01-15-2019 04:38 PM
Thanks for your time
01-15-2019 04:52 PM
Have you tries resetting the camera and install a new firmware?
Please make sure to check manual update steps.
01-15-2019 05:37 PM
Just to start with a clean slate @crazychris24,
After that install a new firmware just to make sure that it is not the firmware that is causing the issue.
You might want to check the SD card as well.
01-16-2019 06:49 AM
You didn't elaborate on what your camera settings are (unless I missed it somewhere), but I'm guessing that you're running some flavor of 4K + some number of other features enabled (60fps or GPS or WiFi or Protune or ....)
If this is the case, then your camera is behaving as designed (NOTE: "correctly" is a different concept from "as designed", and I'm not trying to start a debate about that). The sensor and the processor generate a ton of heat recording 4K. The physical form of a GoPro is very poor at dissipating that heat. A combination of small and plastic is the exact opposite of what you'll find if you go looking at heat sinks in electronic stuff. Now push it to 4K 60fps, add in the GPS, WiFi, and more processing for Protune and you've gone past what the little GoPro body can deal with over any length of time.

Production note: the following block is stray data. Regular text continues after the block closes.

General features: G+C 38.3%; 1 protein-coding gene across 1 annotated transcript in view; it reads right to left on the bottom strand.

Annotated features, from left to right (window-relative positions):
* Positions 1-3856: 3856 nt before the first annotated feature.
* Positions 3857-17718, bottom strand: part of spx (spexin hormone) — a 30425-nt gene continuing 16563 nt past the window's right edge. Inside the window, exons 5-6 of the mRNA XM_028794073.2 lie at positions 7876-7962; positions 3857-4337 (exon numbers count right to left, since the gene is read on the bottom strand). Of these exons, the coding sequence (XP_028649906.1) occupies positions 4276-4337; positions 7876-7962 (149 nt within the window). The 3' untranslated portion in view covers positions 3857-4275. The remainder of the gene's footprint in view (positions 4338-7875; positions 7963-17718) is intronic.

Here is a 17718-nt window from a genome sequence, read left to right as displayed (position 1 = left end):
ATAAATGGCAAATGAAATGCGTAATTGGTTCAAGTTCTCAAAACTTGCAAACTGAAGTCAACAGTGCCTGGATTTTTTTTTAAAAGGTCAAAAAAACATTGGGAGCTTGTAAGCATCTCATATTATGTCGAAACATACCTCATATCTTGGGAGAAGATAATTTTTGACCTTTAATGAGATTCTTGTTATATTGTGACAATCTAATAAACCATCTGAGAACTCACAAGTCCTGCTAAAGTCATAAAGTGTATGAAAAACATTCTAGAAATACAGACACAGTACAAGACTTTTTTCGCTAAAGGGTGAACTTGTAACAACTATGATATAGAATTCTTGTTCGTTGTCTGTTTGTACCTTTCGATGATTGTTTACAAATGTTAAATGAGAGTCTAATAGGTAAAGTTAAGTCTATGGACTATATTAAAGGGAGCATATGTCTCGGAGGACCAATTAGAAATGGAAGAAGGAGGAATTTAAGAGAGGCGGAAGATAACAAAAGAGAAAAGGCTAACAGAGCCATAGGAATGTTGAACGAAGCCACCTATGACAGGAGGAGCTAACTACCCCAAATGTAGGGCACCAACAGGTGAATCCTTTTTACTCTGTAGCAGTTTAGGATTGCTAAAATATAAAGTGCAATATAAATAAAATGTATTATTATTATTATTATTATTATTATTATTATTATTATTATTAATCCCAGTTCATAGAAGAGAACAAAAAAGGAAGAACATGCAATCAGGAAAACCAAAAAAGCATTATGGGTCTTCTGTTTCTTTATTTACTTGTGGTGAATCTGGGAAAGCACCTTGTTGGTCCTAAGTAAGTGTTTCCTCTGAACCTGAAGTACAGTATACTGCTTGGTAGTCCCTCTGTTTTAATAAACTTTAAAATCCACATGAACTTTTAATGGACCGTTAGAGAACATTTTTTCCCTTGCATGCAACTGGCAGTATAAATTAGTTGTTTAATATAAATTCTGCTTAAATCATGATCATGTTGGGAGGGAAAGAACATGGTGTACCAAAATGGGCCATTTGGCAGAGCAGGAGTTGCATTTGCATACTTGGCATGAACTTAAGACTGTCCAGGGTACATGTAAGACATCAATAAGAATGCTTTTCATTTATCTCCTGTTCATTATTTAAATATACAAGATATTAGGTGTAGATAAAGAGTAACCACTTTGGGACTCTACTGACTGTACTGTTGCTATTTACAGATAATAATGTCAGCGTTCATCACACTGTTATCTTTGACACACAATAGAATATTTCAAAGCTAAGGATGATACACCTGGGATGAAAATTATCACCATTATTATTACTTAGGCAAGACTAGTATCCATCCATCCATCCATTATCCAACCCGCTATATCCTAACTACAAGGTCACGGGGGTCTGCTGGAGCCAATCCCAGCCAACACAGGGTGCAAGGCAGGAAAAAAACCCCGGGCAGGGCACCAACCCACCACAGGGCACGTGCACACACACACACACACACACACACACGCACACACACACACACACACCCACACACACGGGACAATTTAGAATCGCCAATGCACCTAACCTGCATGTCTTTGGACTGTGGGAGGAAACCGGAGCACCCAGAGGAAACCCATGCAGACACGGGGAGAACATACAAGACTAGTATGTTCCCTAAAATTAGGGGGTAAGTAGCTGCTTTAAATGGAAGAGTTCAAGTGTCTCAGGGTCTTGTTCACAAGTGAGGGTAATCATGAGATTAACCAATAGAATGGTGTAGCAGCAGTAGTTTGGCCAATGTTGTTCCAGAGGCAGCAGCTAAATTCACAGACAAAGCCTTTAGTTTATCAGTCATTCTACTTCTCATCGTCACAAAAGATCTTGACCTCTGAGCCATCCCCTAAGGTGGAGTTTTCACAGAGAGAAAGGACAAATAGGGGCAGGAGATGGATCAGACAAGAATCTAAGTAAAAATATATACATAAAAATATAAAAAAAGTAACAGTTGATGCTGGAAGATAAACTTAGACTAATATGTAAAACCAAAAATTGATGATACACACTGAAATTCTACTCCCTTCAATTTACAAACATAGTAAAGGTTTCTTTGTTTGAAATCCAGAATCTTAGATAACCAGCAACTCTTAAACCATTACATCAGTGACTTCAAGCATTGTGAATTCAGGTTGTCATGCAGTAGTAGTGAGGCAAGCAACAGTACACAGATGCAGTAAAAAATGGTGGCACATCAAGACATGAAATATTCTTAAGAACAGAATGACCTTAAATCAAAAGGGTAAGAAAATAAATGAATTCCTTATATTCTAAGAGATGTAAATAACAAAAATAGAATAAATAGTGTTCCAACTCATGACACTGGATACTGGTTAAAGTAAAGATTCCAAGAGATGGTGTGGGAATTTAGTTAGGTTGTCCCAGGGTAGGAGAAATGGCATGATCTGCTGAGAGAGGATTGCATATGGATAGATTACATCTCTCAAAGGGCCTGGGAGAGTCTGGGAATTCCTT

My camera shuts down due to overheating after ~10 minutes at 4K60 if I have *anything* extra turned on. It'll run continuously at 4K60 if that's the only thing its doing, but it gets so hot that I know its going to die much sooner than I'd like. No amount of manual updating and no magic SD card can fix this. It's a limitation of the silicon technology in the camera, and the form factor that tech is packaged into. Much larger cameras with bigger sensors and metal bodies have overheating issues at 4K, so I'm not so sure why many here are so hesitant to admit that this is the case, but running users around with BS about SD cards and useless firmware procedures as a smoke-screen is pretty shameful IMHO.
Run your camera at 1080p. You'll get great stabilization, great frame rates, decent battery life, and no heat. If you have to shoot 4K you have two scenarios: 1. If you can manage with <10 min long shots you can shoot anything you like up to 4K60 and just live with the heat. 2. If you need longer shots than this, you'll need to start turning stuff off - my suggestion would be to drop down to 30fps 1st and go from there.
01-16-2019 07:34 AM
i purchased a gp7 shortly after it was released and noticed shortly thereafter that it had overheating issues. i tried the reset, the manual firmware update, etc. none of it worked. i ended up rma'ing the gp7 and had it replaced. still the same issue. the hero 7 essentially shuts down after about 30-40 minutes of recording for me. i have measured the metal part of the lens with an infrared thermometer. this area acts as a heatsink for the unit. it reached appx 140 degrees fahrenheit before shutting down.
bottom line is i don't believe gopros are designed to capture long videos. they're really more for short clips or <10 minutes as someone pointed out. it's an excellent device if you adapt to the limitations.